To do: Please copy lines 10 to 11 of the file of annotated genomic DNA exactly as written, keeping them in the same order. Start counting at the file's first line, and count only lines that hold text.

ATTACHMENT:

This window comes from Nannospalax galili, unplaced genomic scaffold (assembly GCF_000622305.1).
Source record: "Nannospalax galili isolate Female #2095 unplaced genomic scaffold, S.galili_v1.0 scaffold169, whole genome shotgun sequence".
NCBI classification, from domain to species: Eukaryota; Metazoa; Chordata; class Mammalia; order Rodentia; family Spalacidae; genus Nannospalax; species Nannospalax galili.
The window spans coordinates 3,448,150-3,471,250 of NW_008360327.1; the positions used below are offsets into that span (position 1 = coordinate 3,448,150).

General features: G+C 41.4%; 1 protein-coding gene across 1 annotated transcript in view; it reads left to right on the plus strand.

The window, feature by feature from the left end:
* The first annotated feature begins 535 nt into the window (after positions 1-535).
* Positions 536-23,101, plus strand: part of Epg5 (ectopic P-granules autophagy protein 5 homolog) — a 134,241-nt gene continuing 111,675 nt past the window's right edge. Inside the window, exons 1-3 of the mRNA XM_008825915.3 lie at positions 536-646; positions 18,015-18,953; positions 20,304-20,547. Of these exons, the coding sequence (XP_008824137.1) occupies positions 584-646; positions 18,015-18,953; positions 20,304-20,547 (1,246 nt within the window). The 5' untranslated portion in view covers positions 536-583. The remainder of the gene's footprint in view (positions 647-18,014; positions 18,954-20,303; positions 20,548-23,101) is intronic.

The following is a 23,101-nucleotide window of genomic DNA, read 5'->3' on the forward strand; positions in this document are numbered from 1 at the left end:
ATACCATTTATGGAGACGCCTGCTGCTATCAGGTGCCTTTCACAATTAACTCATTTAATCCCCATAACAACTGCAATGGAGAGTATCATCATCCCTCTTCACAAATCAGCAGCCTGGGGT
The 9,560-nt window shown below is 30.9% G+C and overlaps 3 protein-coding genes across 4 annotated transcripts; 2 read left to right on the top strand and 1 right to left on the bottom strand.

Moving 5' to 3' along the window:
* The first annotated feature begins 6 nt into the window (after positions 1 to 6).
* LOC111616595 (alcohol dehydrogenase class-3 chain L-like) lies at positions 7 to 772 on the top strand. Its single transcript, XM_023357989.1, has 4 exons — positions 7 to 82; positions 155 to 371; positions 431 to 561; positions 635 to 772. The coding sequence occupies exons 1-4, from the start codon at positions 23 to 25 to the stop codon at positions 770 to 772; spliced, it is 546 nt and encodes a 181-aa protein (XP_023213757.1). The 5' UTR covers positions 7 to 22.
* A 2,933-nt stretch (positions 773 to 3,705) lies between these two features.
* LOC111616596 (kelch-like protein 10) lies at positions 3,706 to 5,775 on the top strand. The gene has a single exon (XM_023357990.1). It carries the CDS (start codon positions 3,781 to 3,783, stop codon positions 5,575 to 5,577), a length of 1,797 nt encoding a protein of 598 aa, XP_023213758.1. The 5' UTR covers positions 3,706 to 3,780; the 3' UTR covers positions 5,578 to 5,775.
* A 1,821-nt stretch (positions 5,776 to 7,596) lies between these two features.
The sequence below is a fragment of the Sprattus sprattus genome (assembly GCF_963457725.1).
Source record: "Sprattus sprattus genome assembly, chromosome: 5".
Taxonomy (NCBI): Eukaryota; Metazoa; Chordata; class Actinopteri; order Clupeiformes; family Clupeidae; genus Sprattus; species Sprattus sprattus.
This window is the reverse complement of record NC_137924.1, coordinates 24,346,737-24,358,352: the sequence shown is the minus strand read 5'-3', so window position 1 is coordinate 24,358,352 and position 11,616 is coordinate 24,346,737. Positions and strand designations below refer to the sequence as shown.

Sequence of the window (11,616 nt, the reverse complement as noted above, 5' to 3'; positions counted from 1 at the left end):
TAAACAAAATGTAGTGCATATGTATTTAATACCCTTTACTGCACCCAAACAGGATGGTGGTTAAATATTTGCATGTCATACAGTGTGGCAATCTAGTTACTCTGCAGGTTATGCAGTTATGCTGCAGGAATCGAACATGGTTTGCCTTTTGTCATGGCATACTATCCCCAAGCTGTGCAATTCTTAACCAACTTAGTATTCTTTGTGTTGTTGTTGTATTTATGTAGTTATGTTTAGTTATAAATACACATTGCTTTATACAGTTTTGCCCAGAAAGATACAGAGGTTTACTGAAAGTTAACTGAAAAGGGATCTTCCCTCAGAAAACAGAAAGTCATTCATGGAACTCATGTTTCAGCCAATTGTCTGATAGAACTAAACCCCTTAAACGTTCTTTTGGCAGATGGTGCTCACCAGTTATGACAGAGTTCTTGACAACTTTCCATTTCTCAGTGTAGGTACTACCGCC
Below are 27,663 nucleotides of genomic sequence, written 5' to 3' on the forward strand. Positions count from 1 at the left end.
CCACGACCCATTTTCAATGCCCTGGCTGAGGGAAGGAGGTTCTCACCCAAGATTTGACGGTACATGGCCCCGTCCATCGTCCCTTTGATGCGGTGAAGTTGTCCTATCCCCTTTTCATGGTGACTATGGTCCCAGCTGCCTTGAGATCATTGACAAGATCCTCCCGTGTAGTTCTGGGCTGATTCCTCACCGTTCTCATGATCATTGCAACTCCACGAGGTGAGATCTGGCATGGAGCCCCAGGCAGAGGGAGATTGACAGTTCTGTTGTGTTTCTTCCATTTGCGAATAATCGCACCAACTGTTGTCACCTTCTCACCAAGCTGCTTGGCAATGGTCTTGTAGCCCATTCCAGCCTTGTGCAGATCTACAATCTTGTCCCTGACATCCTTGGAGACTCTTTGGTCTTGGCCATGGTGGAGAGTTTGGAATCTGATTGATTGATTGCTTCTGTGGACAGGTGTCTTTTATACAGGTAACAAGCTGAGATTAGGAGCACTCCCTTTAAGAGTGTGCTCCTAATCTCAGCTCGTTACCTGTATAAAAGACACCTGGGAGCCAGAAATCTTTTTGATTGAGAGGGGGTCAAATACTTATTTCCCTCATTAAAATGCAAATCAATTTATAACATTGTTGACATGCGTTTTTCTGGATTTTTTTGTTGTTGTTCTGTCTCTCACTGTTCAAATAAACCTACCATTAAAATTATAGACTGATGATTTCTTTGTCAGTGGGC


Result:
ATACCATTTATGGAGACGCCTGCTGCTATCAGGTGCCTTTCACAATTAACTCATTTAATCCCCATAACAACTGCAATGGAGAGTATCATCATCCCTCTTCACAAATCAGCAGCCTGGGGT
The 9,560-nt window shown below is 30.9% G+C and overlaps 3 protein-coding genes across 4 annotated transcripts; 2 read left to right on the top strand and 1 right to left on the bottom strand.